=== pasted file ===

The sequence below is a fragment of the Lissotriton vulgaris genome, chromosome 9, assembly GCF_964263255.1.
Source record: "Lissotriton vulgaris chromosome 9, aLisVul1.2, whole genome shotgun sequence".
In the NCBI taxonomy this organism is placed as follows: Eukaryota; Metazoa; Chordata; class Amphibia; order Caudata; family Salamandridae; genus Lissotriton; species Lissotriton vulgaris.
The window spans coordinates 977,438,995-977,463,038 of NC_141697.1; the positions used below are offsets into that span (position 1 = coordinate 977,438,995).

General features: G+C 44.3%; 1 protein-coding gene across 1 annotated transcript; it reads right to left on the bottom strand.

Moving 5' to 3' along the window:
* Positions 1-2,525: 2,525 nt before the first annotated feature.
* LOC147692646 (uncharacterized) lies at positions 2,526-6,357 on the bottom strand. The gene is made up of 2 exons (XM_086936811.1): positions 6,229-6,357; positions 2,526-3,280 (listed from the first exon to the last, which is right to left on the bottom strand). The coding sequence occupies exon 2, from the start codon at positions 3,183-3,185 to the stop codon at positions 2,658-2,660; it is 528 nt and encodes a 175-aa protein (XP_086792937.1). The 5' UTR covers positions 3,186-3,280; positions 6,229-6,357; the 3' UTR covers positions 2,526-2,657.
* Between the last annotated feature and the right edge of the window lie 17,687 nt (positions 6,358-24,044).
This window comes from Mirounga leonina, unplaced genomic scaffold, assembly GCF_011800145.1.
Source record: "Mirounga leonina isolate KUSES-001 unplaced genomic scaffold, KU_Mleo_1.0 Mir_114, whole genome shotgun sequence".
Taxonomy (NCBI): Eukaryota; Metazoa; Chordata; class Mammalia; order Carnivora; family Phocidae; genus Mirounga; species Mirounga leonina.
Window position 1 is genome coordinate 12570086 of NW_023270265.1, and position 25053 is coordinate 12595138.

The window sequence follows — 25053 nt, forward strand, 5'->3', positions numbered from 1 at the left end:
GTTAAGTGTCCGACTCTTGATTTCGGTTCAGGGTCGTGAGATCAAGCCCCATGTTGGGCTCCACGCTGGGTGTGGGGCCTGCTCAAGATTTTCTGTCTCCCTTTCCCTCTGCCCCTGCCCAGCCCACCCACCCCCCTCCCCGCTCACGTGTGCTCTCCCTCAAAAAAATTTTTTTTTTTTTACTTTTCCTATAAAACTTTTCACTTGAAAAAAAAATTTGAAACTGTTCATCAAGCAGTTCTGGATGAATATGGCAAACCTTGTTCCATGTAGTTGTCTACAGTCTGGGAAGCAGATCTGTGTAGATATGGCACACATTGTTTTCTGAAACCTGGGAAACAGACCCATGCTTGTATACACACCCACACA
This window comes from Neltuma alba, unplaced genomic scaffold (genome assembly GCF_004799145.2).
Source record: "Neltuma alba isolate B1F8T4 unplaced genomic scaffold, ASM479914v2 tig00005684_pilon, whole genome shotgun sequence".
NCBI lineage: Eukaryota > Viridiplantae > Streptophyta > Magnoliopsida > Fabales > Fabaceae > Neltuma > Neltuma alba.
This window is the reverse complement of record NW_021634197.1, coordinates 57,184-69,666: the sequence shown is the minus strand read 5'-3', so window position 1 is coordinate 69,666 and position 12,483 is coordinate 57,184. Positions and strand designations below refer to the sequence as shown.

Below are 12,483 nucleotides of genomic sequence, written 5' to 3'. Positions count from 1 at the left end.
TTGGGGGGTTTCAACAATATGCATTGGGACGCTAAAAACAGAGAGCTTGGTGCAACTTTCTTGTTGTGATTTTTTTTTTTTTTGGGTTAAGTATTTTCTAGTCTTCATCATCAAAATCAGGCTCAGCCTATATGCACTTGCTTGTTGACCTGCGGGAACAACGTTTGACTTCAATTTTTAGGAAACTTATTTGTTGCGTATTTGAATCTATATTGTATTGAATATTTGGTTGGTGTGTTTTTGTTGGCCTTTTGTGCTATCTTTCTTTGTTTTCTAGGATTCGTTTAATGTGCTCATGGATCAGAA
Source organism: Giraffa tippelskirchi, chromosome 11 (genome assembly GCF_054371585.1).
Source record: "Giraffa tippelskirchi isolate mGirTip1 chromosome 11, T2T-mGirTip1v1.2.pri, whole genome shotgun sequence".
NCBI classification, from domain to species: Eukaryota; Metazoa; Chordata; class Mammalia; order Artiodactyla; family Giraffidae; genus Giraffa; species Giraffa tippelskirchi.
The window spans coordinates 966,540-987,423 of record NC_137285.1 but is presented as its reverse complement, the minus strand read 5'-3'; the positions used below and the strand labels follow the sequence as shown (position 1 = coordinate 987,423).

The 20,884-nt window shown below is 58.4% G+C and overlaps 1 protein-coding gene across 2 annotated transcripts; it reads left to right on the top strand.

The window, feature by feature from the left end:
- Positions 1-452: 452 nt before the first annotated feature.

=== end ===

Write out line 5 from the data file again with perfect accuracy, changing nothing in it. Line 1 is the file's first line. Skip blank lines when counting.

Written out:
General features: G+C 44.3%; 1 protein-coding gene across 1 annotated transcript; it reads right to left on the bottom strand.